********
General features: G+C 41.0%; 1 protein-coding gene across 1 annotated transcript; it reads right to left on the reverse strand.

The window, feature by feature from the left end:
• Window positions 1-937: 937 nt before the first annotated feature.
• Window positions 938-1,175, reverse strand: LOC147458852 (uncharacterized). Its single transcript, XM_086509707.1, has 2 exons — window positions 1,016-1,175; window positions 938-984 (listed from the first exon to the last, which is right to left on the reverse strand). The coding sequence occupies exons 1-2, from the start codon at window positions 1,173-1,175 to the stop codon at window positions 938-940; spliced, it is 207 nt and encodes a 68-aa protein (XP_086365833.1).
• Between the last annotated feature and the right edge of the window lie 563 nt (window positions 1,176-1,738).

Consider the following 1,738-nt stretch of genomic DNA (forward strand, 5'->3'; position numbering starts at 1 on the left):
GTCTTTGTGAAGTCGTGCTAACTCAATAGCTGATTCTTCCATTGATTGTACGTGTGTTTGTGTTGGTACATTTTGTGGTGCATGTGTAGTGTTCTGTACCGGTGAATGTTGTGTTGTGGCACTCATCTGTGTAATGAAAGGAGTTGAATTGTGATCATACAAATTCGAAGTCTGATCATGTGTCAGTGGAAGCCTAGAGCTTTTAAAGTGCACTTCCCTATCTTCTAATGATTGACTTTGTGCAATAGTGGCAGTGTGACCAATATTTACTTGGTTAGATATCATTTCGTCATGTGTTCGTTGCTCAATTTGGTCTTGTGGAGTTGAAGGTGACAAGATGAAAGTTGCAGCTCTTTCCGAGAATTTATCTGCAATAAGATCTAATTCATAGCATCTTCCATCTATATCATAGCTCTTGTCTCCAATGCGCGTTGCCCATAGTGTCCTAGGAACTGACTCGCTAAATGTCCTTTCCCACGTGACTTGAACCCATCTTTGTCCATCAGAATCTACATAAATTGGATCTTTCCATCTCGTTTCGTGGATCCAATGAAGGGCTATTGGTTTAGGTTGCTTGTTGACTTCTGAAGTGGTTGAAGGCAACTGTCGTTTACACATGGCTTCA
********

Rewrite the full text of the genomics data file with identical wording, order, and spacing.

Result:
General features: G+C 41.0%; 1 protein-coding gene across 1 annotated transcript; it reads right to left on the reverse strand.

The window, feature by feature from the left end:
• Window positions 1-937: 937 nt before the first annotated feature.
• Window positions 938-1,175, reverse strand: LOC147458852 (uncharacterized). Its single transcript, XM_086509707.1, has 2 exons — window positions 1,016-1,175; window positions 938-984 (listed from the first exon to the last, which is right to left on the reverse strand). The coding sequence occupies exons 1-2, from the start codon at window positions 1,173-1,175 to the stop codon at window positions 938-940; spliced, it is 207 nt and encodes a 68-aa protein (XP_086365833.1).
• Between the last annotated feature and the right edge of the window lie 563 nt (window positions 1,176-1,738).

Consider the following 1,738-nt stretch of genomic DNA (forward strand, 5'->3'; position numbering starts at 1 on the left):
GTCTTTGTGAAGTCGTGCTAACTCAATAGCTGATTCTTCCATTGATTGTACGTGTGTTTGTGTTGGTACATTTTGTGGTGCATGTGTAGTGTTCTGTACCGGTGAATGTTGTGTTGTGGCACTCATCTGTGTAATGAAAGGAGTTGAATTGTGATCATACAAATTCGAAGTCTGATCATGTGTCAGTGGAAGCCTAGAGCTTTTAAAGTGCACTTCCCTATCTTCTAATGATTGACTTTGTGCAATAGTGGCAGTGTGACCAATATTTACTTGGTTAGATATCATTTCGTCATGTGTTCGTTGCTCAATTTGGTCTTGTGGAGTTGAAGGTGACAAGATGAAAGTTGCAGCTCTTTCCGAGAATTTATCTGCAATAAGATCTAATTCATAGCATCTTCCATCTATATCATAGCTCTTGTCTCCAATGCGCGTTGCCCATAGTGTCCTAGGAACTGACTCGCTAAATGTCCTTTCCCACGTGACTTGAACCCATCTTTGTCCATCAGAATCTACATAAATTGGATCTTTCCATCTCGTTTCGTGGATCCAATGAAGGGCTATTGGTTTAGGTTGCTTGTTGACTTCTGAAGTGGTTGAAGGCAACTGTCGTTTACACATGGCTTCA